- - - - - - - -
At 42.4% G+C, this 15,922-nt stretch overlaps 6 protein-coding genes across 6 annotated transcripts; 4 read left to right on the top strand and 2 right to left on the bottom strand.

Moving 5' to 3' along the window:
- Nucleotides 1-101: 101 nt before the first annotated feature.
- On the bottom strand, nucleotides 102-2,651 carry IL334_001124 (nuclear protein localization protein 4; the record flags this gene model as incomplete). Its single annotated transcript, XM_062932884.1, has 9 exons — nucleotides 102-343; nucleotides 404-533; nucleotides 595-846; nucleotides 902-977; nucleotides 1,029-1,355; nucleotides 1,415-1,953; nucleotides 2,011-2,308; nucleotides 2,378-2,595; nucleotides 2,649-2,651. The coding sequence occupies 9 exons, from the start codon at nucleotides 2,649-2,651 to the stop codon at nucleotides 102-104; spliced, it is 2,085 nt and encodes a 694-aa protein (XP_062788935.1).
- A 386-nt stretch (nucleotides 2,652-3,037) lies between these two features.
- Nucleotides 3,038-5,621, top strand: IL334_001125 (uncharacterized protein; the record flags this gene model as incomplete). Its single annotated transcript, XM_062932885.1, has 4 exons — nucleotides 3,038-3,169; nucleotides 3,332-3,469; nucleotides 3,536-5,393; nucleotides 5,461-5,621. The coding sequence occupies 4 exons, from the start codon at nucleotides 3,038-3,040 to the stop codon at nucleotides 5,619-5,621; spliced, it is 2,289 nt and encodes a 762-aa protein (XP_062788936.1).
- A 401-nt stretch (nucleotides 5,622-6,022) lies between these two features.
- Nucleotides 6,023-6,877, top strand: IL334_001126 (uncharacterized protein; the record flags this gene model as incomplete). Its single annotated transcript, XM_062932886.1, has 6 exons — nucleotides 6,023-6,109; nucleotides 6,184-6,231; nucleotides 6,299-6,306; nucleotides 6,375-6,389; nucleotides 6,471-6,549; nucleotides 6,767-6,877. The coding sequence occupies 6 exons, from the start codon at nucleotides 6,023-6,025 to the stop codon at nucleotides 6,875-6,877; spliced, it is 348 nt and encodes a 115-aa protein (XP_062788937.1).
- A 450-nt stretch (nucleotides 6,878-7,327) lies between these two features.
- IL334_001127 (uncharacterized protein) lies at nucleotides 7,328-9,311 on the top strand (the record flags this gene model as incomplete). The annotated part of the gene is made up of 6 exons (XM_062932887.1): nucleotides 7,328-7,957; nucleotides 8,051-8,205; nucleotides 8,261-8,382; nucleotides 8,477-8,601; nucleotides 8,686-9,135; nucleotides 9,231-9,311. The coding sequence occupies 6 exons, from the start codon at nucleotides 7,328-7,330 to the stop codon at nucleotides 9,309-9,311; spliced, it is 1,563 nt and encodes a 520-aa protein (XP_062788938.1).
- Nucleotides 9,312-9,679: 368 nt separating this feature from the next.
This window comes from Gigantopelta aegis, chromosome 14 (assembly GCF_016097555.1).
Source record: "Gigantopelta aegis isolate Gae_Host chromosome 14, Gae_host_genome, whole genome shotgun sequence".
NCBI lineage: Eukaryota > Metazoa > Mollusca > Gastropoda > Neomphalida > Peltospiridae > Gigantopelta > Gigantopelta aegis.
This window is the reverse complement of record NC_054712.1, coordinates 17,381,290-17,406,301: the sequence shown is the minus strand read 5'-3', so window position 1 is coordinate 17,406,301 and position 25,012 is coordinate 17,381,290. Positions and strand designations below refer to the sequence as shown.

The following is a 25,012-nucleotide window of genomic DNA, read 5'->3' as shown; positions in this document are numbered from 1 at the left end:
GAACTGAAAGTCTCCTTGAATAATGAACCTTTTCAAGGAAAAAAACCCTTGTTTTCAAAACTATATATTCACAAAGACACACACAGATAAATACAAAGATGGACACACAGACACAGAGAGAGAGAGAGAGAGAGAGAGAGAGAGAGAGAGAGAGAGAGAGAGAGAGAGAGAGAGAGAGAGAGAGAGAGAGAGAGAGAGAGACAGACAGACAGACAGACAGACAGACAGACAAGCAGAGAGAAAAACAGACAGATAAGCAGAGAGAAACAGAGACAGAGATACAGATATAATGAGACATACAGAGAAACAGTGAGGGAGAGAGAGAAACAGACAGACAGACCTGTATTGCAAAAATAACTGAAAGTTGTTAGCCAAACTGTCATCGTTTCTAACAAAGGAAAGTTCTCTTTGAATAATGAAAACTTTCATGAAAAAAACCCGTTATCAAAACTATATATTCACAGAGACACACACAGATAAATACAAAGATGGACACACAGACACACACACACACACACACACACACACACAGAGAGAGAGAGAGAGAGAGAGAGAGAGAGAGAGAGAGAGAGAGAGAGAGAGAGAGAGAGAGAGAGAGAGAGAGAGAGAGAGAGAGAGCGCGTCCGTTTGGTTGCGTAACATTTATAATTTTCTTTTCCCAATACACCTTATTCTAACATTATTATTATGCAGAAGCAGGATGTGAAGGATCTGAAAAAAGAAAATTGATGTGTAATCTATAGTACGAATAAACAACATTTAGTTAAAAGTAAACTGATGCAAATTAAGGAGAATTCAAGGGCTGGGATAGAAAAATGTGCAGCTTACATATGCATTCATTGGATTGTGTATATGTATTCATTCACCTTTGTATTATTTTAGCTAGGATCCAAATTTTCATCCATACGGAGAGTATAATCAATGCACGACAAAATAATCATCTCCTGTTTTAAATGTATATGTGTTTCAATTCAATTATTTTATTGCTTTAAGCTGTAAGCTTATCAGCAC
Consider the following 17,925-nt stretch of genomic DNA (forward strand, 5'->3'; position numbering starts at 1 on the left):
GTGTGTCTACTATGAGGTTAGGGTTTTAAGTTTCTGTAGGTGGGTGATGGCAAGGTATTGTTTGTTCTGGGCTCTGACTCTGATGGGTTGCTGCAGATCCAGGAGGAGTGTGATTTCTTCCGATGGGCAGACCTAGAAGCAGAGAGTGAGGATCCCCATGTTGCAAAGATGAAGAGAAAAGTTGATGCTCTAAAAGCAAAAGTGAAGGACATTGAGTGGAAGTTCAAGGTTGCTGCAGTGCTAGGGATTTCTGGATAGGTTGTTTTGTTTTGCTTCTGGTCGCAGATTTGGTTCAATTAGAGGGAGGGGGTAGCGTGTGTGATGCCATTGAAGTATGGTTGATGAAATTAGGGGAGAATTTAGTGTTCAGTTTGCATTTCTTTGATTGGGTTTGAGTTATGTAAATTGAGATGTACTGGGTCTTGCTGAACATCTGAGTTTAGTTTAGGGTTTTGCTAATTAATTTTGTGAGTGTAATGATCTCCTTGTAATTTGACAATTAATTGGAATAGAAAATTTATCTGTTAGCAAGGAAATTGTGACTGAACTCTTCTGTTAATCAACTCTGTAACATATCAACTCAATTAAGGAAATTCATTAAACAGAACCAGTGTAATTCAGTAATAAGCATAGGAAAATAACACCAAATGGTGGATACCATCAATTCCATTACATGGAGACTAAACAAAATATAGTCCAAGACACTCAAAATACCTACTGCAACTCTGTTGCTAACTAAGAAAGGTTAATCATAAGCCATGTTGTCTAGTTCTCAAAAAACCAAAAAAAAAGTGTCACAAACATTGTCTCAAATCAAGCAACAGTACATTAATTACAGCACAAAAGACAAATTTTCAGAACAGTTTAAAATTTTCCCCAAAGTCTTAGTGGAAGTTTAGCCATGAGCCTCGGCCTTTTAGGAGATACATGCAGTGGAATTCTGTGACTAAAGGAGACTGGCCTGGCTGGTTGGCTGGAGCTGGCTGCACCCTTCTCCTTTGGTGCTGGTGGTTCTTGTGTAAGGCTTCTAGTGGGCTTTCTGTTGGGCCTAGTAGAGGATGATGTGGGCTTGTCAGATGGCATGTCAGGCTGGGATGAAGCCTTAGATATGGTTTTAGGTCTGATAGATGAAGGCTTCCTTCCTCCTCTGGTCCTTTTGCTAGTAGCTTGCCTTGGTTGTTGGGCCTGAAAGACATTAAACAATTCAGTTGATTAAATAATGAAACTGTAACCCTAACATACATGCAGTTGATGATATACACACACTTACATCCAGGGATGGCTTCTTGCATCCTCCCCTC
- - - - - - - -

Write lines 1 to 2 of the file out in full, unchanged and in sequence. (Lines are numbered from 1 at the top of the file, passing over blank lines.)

At 42.4% G+C, this 15,922-nt stretch overlaps 6 protein-coding genes across 6 annotated transcripts; 4 read left to right on the top strand and 2 right to left on the bottom strand.

Moving 5' to 3' along the window: